1887
Volume 4, Issue 1
  • ISSN 0169-7420
  • E-ISSN: 2213-4883
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Abstract

The methods and techniques used in sociolinguistics have been continually improved in recent years. Yet the claims that have been made about differences of degree between the language used by women and that used by men, are mostly based on the introspection method.This paper reports on a qualitative analysis of sex differences in language use by means of the observation method.On the basis of 587 utterances produced in buying a train ticket at the Central Station in Amsterdam (the Netherlands) has been investigated.vhether there is a statistically significant difference between women and men in certain aspects of their use of language which have been mentioned in the literature: the number of words to deal with a 8et task, diminutives9 civilities, forms of language expressing insecurity (repetitions, hesitations, sel f-corrections, requests for information), In addition to the independent variable of sex of speaker three other variables were introduced: sex of addressee, age of speaker (0-30, 35-60, 60+) and time of ticket purchase (rush hour or normal).The data were fed to the computer for processing according to programs of the Statistical Package for the Social Sciences. 2x2x2x3 ANOVAS (sex speaker ? sex adressee ? time of ticket purchase ? age speaker) were conducted to test the significance of the main effects and their interactions for all the dependent variables which were frequent enough to warrant further processing. The results indicate that there are few significant differences between the language used by women and that used by men in this particular situation, with regard to the variables mentioned above. As a consequence, this investigation has demonstrated once again that intuitions should be considered critically.It is remarkable, however, that sex of addressee does affect almost all of the variables under consideration: all of the kind of utterances that women are characteristically supposed to use more often than men -utterances indicating insecurity and politeness - were used more often by women and men when speaking to the male ticket-seller. Consequently these results strongly suggest that anyone who wants to investigate language by means of interviews must take into account the fact that the kind of language used does not depend only on the informant, but just as much on the addressee.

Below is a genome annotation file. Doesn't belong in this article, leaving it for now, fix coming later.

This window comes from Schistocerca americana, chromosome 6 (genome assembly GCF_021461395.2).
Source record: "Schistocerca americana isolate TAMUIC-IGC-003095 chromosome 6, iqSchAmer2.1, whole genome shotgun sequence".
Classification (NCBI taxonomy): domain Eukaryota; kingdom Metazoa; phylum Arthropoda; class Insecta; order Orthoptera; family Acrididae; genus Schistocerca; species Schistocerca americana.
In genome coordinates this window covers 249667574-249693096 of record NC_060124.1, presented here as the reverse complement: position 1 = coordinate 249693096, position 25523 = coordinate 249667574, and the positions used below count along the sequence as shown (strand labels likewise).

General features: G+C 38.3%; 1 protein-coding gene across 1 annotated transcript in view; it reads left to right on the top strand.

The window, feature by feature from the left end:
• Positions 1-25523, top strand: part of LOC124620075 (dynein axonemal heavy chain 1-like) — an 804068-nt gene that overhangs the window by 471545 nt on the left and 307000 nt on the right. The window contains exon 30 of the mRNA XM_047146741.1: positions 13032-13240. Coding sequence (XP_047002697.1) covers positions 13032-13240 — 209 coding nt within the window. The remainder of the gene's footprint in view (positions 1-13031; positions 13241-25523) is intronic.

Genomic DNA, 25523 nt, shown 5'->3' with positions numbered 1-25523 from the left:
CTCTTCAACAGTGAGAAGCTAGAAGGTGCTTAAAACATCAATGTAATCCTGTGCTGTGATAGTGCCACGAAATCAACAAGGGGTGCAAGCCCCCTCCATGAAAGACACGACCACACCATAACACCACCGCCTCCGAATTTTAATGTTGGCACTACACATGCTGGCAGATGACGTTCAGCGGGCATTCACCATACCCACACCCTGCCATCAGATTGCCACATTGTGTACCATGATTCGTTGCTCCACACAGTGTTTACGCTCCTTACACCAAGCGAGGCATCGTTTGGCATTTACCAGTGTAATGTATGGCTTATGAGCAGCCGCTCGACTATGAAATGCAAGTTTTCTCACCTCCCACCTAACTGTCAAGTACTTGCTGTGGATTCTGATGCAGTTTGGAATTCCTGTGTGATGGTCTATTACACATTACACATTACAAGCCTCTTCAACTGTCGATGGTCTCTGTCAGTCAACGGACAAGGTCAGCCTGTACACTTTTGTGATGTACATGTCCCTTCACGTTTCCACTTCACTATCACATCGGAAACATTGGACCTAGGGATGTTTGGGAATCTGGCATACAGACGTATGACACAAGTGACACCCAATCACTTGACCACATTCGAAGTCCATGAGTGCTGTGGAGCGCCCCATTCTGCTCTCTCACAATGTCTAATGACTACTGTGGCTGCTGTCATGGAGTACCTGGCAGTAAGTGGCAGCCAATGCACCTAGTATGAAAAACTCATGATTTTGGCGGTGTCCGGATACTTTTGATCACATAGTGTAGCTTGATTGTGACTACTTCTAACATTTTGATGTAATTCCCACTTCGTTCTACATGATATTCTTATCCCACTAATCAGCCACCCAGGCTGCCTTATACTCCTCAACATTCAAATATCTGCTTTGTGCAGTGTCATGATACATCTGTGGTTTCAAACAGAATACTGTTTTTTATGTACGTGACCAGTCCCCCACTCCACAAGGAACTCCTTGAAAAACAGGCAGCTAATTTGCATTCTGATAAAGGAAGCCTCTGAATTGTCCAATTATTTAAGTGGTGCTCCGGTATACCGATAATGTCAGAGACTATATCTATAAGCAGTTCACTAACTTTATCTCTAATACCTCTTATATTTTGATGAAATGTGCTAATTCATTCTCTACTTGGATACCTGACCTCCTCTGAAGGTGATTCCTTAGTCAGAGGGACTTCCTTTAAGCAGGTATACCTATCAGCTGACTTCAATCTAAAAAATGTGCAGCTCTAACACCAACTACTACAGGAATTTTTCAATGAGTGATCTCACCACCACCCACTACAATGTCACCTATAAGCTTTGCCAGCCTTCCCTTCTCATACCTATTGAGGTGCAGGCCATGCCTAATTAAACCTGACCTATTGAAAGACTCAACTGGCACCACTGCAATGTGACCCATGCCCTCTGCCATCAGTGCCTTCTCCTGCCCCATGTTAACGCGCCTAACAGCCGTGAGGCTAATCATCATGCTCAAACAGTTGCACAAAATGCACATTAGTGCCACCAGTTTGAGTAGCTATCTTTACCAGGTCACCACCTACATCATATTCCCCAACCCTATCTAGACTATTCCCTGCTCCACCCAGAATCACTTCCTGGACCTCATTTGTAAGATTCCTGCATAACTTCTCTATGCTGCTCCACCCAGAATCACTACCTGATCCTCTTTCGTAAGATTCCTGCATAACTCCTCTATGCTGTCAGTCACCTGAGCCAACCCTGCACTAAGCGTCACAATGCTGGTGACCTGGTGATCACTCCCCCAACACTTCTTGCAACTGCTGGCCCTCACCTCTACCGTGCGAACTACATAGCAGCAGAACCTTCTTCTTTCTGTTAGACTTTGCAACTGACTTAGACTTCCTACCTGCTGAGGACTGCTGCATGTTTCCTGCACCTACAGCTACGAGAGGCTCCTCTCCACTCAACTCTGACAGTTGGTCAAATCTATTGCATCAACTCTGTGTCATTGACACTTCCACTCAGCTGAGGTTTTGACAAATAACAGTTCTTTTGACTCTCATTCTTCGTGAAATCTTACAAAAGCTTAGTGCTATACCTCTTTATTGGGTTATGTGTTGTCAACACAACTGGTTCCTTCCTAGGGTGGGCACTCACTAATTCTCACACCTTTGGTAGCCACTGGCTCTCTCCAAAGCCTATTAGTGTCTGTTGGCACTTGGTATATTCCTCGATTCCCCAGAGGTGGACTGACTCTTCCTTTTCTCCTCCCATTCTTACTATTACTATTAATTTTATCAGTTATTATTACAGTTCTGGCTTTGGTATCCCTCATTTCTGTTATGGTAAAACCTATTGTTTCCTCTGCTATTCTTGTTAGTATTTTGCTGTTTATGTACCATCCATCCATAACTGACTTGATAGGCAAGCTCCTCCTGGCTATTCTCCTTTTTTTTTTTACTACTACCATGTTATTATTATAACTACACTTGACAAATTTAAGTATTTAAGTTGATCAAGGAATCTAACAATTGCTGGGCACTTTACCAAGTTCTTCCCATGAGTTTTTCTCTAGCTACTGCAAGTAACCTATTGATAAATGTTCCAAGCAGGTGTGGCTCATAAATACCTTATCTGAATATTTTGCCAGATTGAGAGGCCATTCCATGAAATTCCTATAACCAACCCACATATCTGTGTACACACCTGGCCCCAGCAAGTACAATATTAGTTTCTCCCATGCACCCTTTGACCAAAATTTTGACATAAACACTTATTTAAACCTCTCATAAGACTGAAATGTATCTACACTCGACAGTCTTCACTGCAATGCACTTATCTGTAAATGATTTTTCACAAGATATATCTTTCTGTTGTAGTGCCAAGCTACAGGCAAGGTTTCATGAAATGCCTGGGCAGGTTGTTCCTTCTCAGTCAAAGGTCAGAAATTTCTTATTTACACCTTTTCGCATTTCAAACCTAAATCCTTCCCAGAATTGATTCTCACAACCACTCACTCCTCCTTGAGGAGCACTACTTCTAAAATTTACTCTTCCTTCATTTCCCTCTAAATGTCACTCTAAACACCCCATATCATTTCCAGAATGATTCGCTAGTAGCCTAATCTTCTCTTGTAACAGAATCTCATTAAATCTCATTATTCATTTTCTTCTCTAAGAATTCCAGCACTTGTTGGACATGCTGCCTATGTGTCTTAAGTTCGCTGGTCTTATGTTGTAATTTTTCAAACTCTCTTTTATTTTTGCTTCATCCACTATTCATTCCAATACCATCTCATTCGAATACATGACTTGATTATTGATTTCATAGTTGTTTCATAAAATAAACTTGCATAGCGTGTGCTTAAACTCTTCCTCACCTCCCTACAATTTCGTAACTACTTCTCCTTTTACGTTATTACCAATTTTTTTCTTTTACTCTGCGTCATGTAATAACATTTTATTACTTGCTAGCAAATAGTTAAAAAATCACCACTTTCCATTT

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/content/journals/10.1075/ttwia.4.05ger
1978-01-01
2019-10-22
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References

http://instance.metastore.ingenta.com/content/journals/10.1075/ttwia.4.05ger
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  • Article Type: Research Article
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